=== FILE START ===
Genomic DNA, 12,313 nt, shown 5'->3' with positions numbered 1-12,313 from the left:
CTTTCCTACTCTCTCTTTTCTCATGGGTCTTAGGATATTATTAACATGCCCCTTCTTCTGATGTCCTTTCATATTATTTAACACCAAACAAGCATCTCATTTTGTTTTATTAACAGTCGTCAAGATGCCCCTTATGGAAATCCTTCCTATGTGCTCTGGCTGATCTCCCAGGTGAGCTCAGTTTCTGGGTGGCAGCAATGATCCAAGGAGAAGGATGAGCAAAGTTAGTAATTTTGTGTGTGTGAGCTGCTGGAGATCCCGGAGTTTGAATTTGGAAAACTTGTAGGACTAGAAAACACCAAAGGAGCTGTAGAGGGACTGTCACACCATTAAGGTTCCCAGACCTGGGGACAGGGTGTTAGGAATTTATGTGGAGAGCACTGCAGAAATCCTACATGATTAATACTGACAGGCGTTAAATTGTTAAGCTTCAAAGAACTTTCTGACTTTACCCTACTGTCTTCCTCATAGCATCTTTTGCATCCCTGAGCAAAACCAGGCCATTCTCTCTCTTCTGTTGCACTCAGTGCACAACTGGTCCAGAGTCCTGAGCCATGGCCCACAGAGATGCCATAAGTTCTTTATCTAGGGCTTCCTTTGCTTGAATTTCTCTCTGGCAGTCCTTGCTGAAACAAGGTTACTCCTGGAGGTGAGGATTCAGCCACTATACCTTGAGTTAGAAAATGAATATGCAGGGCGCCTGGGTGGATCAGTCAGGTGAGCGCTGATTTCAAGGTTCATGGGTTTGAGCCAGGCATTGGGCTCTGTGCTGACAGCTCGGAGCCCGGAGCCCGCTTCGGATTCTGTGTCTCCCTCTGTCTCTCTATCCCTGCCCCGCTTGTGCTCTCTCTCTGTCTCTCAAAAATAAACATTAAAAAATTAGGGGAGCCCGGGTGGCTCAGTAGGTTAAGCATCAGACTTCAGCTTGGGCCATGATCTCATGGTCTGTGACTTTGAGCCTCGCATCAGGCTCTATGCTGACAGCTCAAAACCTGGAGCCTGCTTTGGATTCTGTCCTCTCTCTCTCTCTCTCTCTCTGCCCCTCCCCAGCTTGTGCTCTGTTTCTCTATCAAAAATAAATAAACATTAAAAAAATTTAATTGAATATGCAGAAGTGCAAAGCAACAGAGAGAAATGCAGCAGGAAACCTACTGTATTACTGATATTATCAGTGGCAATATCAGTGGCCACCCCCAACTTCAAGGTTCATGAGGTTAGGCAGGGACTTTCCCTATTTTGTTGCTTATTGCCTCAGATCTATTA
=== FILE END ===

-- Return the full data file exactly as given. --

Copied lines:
Genomic DNA, 12,313 nt, shown 5'->3' with positions numbered 1-12,313 from the left:
CTTTCCTACTCTCTCTTTTCTCATGGGTCTTAGGATATTATTAACATGCCCCTTCTTCTGATGTCCTTTCATATTATTTAACACCAAACAAGCATCTCATTTTGTTTTATTAACAGTCGTCAAGATGCCCCTTATGGAAATCCTTCCTATGTGCTCTGGCTGATCTCCCAGGTGAGCTCAGTTTCTGGGTGGCAGCAATGATCCAAGGAGAAGGATGAGCAAAGTTAGTAATTTTGTGTGTGTGAGCTGCTGGAGATCCCGGAGTTTGAATTTGGAAAACTTGTAGGACTAGAAAACACCAAAGGAGCTGTAGAGGGACTGTCACACCATTAAGGTTCCCAGACCTGGGGACAGGGTGTTAGGAATTTATGTGGAGAGCACTGCAGAAATCCTACATGATTAATACTGACAGGCGTTAAATTGTTAAGCTTCAAAGAACTTTCTGACTTTACCCTACTGTCTTCCTCATAGCATCTTTTGCATCCCTGAGCAAAACCAGGCCATTCTCTCTCTTCTGTTGCACTCAGTGCACAACTGGTCCAGAGTCCTGAGCCATGGCCCACAGAGATGCCATAAGTTCTTTATCTAGGGCTTCCTTTGCTTGAATTTCTCTCTGGCAGTCCTTGCTGAAACAAGGTTACTCCTGGAGGTGAGGATTCAGCCACTATACCTTGAGTTAGAAAATGAATATGCAGGGCGCCTGGGTGGATCAGTCAGGTGAGCGCTGATTTCAAGGTTCATGGGTTTGAGCCAGGCATTGGGCTCTGTGCTGACAGCTCGGAGCCCGGAGCCCGCTTCGGATTCTGTGTCTCCCTCTGTCTCTCTATCCCTGCCCCGCTTGTGCTCTCTCTCTGTCTCTCAAAAATAAACATTAAAAAATTAGGGGAGCCCGGGTGGCTCAGTAGGTTAAGCATCAGACTTCAGCTTGGGCCATGATCTCATGGTCTGTGACTTTGAGCCTCGCATCAGGCTCTATGCTGACAGCTCAAAACCTGGAGCCTGCTTTGGATTCTGTCCTCTCTCTCTCTCTCTCTCTCTGCCCCTCCCCAGCTTGTGCTCTGTTTCTCTATCAAAAATAAATAAACATTAAAAAAATTTAATTGAATATGCAGAAGTGCAAAGCAACAGAGAGAAATGCAGCAGGAAACCTACTGTATTACTGATATTATCAGTGGCAATATCAGTGGCCACCCCCAACTTCAAGGTTCATGAGGTTAGGCAGGGACTTTCCCTATTTTGTTGCTTATTGCCTCAGATCTATTA